It may seem grandiose to apply such analysis to an obvious B-movie such as this, but there’s something elegant in its adherence to the classical unities of drama, which are rarely explored in mainstream works. Indeed, the film is almost set in real time, each twenty minute increment of the film roughly corresponding to each twenty minute ultimatum given by the antagonist.
The initial sequence in the airport is an engaging opening; a collage of disorientating images which emphasise the disconnection Neeson’s character feels from the world around him. Once aboard the aircraft, we are treated to a less subtle series of shots introducing us to the motley crew of passengers, who invite suspicion with their mysterious aside glances. You can tell already that these characters will later become the major suspects in the investigation.
Neeson’s as forlorn and enigmatic as ever, though his character is unlikely: a jaded alcoholic US Air Marshal who’s terrified of flying, when he really needs all his wits about him. In contrast to other films which cast him as an American with no explanation, Non-Stop takes a rare opportunity to justify his Northern Irish accent by listing his birthplace as Belfast, and even making a small plot point out of the revelation.
Indeed, despite the very American themes which ultimately come to define the picture, this is an inspiringly international affair. It was produced primarily as a French-American collaboration, but helmed by Juame Collet-Serra the Spanish director of Neeson’s previous action outing, the Berlin-set Unknown (2011). In addition to the Northern Irish leading man, there’s a British vein running throughout by virtue of the plane itself being a British staffed flight to London, providing the chance to cast some UK talent as well as some Americans feigning over the top faux accents.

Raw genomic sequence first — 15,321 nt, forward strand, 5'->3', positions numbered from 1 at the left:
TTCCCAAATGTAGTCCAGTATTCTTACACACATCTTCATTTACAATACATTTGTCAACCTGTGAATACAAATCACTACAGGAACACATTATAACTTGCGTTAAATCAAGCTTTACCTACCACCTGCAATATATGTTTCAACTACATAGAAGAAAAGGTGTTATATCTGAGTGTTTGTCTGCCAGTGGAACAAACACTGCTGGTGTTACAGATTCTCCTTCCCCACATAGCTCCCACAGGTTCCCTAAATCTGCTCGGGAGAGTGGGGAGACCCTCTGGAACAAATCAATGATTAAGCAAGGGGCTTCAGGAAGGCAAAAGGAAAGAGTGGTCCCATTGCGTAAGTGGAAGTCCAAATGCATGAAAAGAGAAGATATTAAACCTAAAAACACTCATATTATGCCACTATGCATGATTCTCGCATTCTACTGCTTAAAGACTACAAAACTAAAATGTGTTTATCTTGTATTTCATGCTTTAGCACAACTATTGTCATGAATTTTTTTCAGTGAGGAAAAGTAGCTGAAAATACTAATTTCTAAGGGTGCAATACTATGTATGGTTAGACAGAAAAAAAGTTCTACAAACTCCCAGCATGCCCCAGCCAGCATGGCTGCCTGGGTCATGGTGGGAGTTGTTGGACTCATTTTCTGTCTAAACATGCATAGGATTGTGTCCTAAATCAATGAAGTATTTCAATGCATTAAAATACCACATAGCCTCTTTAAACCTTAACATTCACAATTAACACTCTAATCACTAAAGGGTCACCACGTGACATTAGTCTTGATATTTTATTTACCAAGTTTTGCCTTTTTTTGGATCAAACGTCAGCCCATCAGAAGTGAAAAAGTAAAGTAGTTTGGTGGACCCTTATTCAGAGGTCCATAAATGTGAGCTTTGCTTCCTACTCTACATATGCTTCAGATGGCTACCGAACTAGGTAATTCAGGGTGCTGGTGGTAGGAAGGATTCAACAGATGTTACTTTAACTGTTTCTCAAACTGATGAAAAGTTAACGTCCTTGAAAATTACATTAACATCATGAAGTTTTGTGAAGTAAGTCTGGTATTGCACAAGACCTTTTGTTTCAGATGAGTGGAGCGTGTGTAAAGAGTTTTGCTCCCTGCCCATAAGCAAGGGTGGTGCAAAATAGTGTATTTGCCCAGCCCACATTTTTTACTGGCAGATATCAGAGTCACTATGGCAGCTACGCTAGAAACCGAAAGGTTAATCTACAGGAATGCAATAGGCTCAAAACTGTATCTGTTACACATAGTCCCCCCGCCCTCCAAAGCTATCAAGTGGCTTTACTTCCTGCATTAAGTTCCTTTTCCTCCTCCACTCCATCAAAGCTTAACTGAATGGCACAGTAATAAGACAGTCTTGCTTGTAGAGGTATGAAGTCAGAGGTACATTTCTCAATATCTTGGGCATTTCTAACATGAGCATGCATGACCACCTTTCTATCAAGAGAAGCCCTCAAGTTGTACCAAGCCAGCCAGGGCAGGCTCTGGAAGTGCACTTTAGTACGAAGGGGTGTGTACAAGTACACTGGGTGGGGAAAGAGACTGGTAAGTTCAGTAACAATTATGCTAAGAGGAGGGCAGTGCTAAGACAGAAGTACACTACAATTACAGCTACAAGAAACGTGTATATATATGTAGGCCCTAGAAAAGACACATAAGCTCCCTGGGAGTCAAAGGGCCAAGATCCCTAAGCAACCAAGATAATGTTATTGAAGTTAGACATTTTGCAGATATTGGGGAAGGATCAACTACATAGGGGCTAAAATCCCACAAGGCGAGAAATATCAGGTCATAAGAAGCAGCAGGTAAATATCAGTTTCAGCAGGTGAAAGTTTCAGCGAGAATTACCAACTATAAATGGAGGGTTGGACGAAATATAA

When he’s not working furiously against the clock, Neeson’s character humanised with a few compulsive characteristics: a shameless tug at the heartstrings each time Neeson interacts with the terrified child aboard the flight, a weakness for smoking in aeroplane toilets, presumably as a stress relief, and a ribbon he ties around his fingers during takeoff.
Naturally, the latter provides an icebreaker, sparking a conversation with fellow traveller Jen (Julianne Moore). The ribbon is also an all important connection to the character’s daughter, whose story will later become an important plot point, paralleling the sadness in Neeson’s own life.
The cabin lights are dimmed, bathing everything in an ominous blue colour palette. The atmosphere is emphasised by the slow and intoxicating soundtrack, under which lies the heavy throb of the aeroplane engines. Though the wall of sound can become grating at times, this weaves an appropriate tapestry, undoubtedly highlighted by the complete absence of dialogue during this first stage of the flight as Neeson converses with his unseen adversary for the first time through an instant messaging conversation; a thoroughly twenty first century touch.
Non-Stop is nothing special, but it delivers a competent if uncomplicated thriller, even if it does take some liberties with our disbelief, and indulges in some eye-rollingly gratuitous slow motion action shots near the end. Still, it comes in to land a few increments above trite.… Expand
Jul 8, 2014I can't imagine the money wasted in this movie. I can't imagine the money wasted in this "movie" All those clichés were just : wow ! Wait, anI can't imagine the money wasted in this movie. I can't imagine the money wasted in this "movie" All those clichés were just : wow ! Wait, an arabic pro neuroscientist nuclear doctor or **** like that, the bad guy who is bad cause he lost his father blablabla, the N-Y cops, Liam Neeson who is an old alcoholic depressive mourning daddy and so many bull****
The improbabilities in the plane crash, the gun scene... Juste too much for me… Expand